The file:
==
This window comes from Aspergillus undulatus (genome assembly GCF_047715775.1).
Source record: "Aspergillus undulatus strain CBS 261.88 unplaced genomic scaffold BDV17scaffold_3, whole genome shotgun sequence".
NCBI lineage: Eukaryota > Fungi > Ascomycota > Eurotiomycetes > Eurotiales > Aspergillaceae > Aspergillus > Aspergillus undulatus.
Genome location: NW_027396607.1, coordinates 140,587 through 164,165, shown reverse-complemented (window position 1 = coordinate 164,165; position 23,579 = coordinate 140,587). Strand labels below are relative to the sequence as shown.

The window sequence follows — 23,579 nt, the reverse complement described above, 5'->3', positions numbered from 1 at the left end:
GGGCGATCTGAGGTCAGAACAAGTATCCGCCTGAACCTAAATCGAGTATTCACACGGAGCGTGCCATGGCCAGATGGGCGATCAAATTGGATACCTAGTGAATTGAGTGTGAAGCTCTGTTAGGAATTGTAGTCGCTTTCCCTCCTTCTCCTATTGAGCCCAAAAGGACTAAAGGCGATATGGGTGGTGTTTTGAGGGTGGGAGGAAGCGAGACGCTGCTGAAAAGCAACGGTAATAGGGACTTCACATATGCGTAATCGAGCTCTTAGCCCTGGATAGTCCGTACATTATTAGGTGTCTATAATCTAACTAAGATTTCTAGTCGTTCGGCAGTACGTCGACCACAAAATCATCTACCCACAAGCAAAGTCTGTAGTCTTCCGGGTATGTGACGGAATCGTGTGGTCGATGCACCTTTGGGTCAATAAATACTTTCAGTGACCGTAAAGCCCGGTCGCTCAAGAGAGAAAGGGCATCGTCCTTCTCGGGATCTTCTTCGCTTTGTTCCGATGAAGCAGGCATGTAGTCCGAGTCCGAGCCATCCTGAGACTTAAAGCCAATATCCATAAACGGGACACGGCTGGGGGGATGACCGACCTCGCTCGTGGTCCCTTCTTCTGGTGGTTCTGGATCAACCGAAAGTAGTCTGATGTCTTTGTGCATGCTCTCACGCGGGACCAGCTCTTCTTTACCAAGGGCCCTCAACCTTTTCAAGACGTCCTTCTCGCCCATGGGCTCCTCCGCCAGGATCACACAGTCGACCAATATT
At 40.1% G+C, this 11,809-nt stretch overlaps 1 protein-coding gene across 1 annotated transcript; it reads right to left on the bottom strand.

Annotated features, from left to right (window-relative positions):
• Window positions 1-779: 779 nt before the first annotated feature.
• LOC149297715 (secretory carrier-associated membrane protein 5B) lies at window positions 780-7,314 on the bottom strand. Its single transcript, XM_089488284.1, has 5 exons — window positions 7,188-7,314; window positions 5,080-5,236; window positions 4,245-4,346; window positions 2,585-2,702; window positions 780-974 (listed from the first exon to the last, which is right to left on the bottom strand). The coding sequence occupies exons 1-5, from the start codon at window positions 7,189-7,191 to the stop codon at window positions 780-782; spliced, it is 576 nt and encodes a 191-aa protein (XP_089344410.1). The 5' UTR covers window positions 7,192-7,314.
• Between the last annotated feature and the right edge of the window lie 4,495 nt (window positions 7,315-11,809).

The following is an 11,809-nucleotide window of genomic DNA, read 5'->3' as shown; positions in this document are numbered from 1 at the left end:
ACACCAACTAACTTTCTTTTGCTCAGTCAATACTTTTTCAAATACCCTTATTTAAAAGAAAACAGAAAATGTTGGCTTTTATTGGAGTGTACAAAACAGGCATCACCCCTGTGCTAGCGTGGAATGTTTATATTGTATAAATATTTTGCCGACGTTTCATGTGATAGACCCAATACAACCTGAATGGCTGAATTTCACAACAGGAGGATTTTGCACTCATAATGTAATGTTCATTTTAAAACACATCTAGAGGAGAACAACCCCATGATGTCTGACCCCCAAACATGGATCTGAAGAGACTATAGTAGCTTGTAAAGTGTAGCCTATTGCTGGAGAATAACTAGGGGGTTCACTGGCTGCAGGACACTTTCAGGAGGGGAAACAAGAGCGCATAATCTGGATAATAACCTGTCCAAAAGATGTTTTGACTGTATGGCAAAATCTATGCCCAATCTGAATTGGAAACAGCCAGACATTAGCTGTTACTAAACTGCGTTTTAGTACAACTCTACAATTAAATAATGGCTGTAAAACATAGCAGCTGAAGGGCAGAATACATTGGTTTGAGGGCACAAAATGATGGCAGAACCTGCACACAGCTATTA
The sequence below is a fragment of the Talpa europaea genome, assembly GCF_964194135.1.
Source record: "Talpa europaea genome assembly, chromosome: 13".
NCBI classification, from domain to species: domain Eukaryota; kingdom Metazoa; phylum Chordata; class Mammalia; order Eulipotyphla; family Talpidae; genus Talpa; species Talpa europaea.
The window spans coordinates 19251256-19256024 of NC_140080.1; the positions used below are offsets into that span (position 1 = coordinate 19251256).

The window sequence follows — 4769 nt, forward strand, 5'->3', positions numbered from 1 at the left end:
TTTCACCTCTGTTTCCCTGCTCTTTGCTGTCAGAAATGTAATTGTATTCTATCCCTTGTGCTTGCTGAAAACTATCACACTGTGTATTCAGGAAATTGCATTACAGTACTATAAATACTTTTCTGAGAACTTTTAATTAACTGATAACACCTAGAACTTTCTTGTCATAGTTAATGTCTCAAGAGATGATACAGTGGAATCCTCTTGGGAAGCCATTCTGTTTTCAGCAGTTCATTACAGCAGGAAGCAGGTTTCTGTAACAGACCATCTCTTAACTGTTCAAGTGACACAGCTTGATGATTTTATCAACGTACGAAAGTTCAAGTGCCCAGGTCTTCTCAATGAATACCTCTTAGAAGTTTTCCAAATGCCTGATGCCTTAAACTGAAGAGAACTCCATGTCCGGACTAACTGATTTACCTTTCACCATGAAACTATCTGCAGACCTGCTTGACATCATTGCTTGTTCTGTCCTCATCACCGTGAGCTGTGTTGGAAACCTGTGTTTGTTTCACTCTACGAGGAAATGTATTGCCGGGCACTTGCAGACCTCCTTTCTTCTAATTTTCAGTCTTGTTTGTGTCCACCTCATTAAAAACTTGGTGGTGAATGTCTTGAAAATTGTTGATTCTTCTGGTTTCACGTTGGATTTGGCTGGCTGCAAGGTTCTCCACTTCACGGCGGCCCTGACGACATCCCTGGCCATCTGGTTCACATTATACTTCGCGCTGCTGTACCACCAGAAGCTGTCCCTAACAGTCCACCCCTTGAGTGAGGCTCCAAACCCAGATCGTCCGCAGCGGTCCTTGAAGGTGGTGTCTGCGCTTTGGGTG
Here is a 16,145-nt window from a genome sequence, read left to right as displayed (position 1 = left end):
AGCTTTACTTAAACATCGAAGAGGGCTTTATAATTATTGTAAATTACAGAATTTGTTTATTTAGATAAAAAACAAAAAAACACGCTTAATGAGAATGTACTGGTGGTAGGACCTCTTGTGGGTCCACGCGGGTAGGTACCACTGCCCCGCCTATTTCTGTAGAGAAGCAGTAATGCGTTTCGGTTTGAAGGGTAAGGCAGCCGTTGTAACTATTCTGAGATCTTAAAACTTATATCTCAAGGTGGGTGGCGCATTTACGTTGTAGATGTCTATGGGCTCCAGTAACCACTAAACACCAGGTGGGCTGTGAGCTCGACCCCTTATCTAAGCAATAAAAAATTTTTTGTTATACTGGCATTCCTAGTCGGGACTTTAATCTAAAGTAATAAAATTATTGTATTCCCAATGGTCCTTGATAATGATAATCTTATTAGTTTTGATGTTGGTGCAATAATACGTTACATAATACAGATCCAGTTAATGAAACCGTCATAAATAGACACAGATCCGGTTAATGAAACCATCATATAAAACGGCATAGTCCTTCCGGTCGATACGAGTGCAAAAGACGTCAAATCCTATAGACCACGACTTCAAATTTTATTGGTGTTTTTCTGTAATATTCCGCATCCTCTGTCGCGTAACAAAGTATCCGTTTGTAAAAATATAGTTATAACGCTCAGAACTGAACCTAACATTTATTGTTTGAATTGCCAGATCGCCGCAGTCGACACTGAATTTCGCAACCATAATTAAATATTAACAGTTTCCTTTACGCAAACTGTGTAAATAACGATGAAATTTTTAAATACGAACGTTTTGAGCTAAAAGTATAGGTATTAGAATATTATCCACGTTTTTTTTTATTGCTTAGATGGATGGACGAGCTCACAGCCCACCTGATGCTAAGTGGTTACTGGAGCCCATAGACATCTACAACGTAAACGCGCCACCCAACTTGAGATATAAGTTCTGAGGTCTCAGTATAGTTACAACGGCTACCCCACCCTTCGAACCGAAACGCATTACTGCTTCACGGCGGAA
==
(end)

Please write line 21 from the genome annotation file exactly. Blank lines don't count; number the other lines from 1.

AGCTTTACTTAAACATCGAAGAGGGCTTTATAATTATTGTAAATTACAGAATTTGTTTATTTAGATAAAAAACAAAAAAACACGCTTAATGAGAATGTACTGGTGGTAGGACCTCTTGTGGGTCCACGCGGGTAGGTACCACTGCCCCGCCTATTTCTGTAGAGAAGCAGTAATGCGTTTCGGTTTGAAGGGTAAGGCAGCCGTTGTAACTATTCTGAGATCTTAAAACTTATATCTCAAGGTGGGTGGCGCATTTACGTTGTAGATGTCTATGGGCTCCAGTAACCACTAAACACCAGGTGGGCTGTGAGCTCGACCCCTTATCTAAGCAATAAAAAATTTTTTGTTATACTGGCATTCCTAGTCGGGACTTTAATCTAAAGTAATAAAATTATTGTATTCCCAATGGTCCTTGATAATGATAATCTTATTAGTTTTGATGTTGGTGCAATAATACGTTACATAATACAGATCCAGTTAATGAAACCGTCATAAATAGACACAGATCCGGTTAATGAAACCATCATATAAAACGGCATAGTCCTTCCGGTCGATACGAGTGCAAAAGACGTCAAATCCTATAGACCACGACTTCAAATTTTATTGGTGTTTTTCTGTAATATTCCGCATCCTCTGTCGCGTAACAAAGTATCCGTTTGTAAAAATATAGTTATAACGCTCAGAACTGAACCTAACATTTATTGTTTGAATTGCCAGATCGCCGCAGTCGACACTGAATTTCGCAACCATAATTAAATATTAACAGTTTCCTTTACGCAAACTGTGTAAATAACGATGAAATTTTTAAATACGAACGTTTTGAGCTAAAAGTATAGGTATTAGAATATTATCCACGTTTTTTTTTATTGCTTAGATGGATGGACGAGCTCACAGCCCACCTGATGCTAAGTGGTTACTGGAGCCCATAGACATCTACAACGTAAACGCGCCACCCAACTTGAGATATAAGTTCTGAGGTCTCAGTATAGTTACAACGGCTACCCCACCCTTCGAACCGAAACGCATTACTGCTTCACGGCGGAA